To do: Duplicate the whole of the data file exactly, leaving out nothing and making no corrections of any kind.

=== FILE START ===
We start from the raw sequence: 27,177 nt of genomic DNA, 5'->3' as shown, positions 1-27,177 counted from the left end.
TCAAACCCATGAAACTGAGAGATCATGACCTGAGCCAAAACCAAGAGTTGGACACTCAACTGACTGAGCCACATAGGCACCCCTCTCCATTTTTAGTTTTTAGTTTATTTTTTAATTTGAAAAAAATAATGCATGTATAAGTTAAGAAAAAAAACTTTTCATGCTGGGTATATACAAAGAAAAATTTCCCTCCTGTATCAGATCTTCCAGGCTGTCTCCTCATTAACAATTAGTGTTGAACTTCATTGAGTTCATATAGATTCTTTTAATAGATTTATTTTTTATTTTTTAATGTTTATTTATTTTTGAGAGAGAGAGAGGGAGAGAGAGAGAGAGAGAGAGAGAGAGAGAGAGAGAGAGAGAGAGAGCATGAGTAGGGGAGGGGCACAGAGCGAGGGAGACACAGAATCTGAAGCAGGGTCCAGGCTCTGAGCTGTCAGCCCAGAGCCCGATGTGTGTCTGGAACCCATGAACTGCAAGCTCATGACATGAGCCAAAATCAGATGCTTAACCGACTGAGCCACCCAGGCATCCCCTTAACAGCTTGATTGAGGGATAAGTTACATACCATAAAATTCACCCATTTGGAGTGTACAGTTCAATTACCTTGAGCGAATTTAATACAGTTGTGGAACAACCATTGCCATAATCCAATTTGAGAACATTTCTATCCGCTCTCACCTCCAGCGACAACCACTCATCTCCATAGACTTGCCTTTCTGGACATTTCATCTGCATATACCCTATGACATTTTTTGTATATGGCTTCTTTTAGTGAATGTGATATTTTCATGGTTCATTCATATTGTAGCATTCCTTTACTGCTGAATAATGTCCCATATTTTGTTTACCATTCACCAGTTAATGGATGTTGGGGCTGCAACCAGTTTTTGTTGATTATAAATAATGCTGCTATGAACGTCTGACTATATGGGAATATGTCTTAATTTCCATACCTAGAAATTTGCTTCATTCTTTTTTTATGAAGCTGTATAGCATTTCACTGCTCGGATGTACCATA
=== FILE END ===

We start from the raw sequence: 27,177 nt of genomic DNA, 5'->3' as shown, positions 1-27,177 counted from the left end.
TCAAACCCATGAAACTGAGAGATCATGACCTGAGCCAAAACCAAGAGTTGGACACTCAACTGACTGAGCCACATAGGCACCCCTCTCCATTTTTAGTTTTTAGTTTATTTTTTAATTTGAAAAAAATAATGCATGTATAAGTTAAGAAAAAAAACTTTTCATGCTGGGTATATACAAAGAAAAATTTCCCTCCTGTATCAGATCTTCCAGGCTGTCTCCTCATTAACAATTAGTGTTGAACTTCATTGAGTTCATATAGATTCTTTTAATAGATTTATTTTTTATTTTTTAATGTTTATTTATTTTTGAGAGAGAGAGAGGGAGAGAGAGAGAGAGAGAGAGAGAGAGAGAGAGAGAGAGAGAGAGAGCATGAGTAGGGGAGGGGCACAGAGCGAGGGAGACACAGAATCTGAAGCAGGGTCCAGGCTCTGAGCTGTCAGCCCAGAGCCCGATGTGTGTCTGGAACCCATGAACTGCAAGCTCATGACATGAGCCAAAATCAGATGCTTAACCGACTGAGCCACCCAGGCATCCCCTTAACAGCTTGATTGAGGGATAAGTTACATACCATAAAATTCACCCATTTGGAGTGTACAGTTCAATTACCTTGAGCGAATTTAATACAGTTGTGGAACAACCATTGCCATAATCCAATTTGAGAACATTTCTATCCGCTCTCACCTCCAGCGACAACCACTCATCTCCATAGACTTGCCTTTCTGGACATTTCATCTGCATATACCCTATGACATTTTTTGTATATGGCTTCTTTTAGTGAATGTGATATTTTCATGGTTCATTCATATTGTAGCATTCCTTTACTGCTGAATAATGTCCCATATTTTGTTTACCATTCACCAGTTAATGGATGTTGGGGCTGCAACCAGTTTTTGTTGATTATAAATAATGCTGCTATGAACGTCTGACTATATGGGAATATGTCTTAATTTCCATACCTAGAAATTTGCTTCATTCTTTTTTTATGAAGCTGTATAGCATTTCACTGCTCGGATGTACCATA